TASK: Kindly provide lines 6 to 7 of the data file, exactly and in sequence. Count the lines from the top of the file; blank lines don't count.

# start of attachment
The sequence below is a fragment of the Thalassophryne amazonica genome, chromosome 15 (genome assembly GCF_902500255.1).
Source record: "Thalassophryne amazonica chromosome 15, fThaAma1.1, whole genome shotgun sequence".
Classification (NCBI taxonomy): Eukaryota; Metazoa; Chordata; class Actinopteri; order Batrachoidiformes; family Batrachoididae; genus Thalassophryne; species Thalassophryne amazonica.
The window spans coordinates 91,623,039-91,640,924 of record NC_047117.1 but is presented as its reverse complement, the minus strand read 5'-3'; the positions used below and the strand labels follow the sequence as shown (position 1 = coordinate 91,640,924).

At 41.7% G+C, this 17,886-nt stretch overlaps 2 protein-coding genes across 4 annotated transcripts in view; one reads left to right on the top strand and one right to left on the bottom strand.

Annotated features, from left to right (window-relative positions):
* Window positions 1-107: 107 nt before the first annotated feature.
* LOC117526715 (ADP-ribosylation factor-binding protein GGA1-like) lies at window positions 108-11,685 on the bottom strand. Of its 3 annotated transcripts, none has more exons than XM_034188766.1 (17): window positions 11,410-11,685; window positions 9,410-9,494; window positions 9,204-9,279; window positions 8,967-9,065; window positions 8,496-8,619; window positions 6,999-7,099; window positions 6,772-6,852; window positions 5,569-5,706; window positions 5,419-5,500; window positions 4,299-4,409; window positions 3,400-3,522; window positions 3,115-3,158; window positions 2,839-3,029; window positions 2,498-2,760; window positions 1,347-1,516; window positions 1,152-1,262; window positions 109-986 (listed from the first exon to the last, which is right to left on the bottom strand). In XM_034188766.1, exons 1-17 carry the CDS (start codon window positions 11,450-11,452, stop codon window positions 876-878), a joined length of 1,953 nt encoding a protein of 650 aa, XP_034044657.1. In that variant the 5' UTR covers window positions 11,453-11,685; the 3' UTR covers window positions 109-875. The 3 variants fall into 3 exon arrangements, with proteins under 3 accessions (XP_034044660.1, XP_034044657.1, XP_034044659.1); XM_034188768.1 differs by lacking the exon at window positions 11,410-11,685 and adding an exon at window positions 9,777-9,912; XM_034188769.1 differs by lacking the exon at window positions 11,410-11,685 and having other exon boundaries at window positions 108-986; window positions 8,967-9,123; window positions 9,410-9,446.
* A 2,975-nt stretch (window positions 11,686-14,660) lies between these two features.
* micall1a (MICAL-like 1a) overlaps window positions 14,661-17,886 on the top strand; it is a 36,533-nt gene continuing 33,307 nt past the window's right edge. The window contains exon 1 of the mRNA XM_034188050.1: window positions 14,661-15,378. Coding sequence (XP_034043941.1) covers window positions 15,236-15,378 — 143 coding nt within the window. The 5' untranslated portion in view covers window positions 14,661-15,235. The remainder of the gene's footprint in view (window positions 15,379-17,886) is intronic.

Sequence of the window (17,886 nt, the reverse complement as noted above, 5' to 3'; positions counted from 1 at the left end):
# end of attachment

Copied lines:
Annotated features, from left to right (window-relative positions):
* Window positions 1-107: 107 nt before the first annotated feature.